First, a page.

Plus, NYC’s chief technology officer releases guide for civic tech challenges: Cincinnati Data and Analytics Office partners with police on daily stats report; and Code for America brigades collaborate on Hurricane Florence response
New York City has released its annual open data report, including 600 new data sets from across 38 city agencies, the city announced in a press release.
The Open Data for All Report 2018 is available online now, and in addition to the new data sets, the city also noted that “this year pulls back the curtain on digital government to show how the city collects data, how data powers city operations, and how publishing that data publicly creates value in communities across the five boroughs.”
A brief list of the data sets that are new for this year is below, culled directly from New York’s press release:
There’s also a storytelling component to this report, which is something that is increasingly of concern as government data folks seek to spread awareness about their work and its value. This year’s report in NYC features a series of vignettes looking at how open data powers government efficiency within city agencies. It also promises that an additional 400 new data sets will be added to the open data plan soon.
In other New York City news this week, the chief technology officer there released a how-to guide for creating civic tech challenges.
Partnering with Cornell Tech, the city created and released NYCx Moonshot Launchpad, which is a free downloadable guide aimed at instructing readers about how to address challenges faced by the public sector via what it called moonshot challenges, noting that likely beneficiaries include city agencies, community groups, partners in the private sector and other stakeholders.
This all stems from that jurisdiction’s own NYCx Moonshot Challenge, which invites participants from across the globe to partner with the city in the development and testing of solutions for pressing urban problems in ways that stand to improve community and quality of life. This guide comes after the city has twice successfully run its own challenge events, the city said in a press release.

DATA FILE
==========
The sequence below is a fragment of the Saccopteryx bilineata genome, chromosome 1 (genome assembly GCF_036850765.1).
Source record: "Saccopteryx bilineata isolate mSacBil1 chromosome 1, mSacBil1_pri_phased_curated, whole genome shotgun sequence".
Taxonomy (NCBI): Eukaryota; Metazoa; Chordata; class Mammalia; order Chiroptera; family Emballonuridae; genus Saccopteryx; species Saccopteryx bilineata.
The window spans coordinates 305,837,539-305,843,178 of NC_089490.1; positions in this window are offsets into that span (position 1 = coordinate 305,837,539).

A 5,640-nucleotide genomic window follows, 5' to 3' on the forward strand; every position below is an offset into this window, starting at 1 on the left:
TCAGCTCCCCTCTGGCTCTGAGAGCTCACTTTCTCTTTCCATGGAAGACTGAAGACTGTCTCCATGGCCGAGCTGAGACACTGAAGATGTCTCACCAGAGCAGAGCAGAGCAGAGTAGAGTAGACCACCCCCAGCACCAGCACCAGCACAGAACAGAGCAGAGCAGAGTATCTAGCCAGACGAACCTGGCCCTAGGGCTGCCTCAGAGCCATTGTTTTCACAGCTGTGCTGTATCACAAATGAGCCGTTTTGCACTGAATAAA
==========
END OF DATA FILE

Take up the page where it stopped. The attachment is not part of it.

“The NYCx Moonshot Launchpad was born from collaboration with New York City agencies, entrepreneurs and tech industry partners wanting to work together to solve urban challenges,” Jeremy M. Goldberg, deputy CTO of NYCx and managing director of NYC Digital, said in a press release. “The Launchpad is derived from the development of our first two challenges focused on Connectivity and Climate Action — from mapping the problem to defining an outcome. Now, this resource is available to any organization or government agency seeking to pursue their own Moonshot and serve the public realm.”
Daily online police statistics reports are somewhat of a rarity, even in this age of increasingly open municipal data. But Cincinnati recently partnered with the police department to get it done.
Through the city’s CincyInsights portal, residents there can browse crime statistics that are updated daily, using the functionality to search by neighborhood or by any number of other fields. Info on these reports, include the types, locations and the frequency of crimes. The platform also allows users to look backward at past statistics, to get a sense of the frequency of incidents over time.
This functionality is yet another step in Cincinnati’s robust and ongoing work with open data.
As Hurricane Florence beset the Carolinas this week, a number of Code for America brigades across the country banded together to collaborate on Florenceresponse.org, which hosts an active crowdsourced shelter map as well as links to other useful resources.
Other resources include information about the nearest public food and supply distribution points, links to FEMA, a donation button and more. There’s also a functionality for rumor control, which is always a challenge during natural disasters that warrant evacuating homes.
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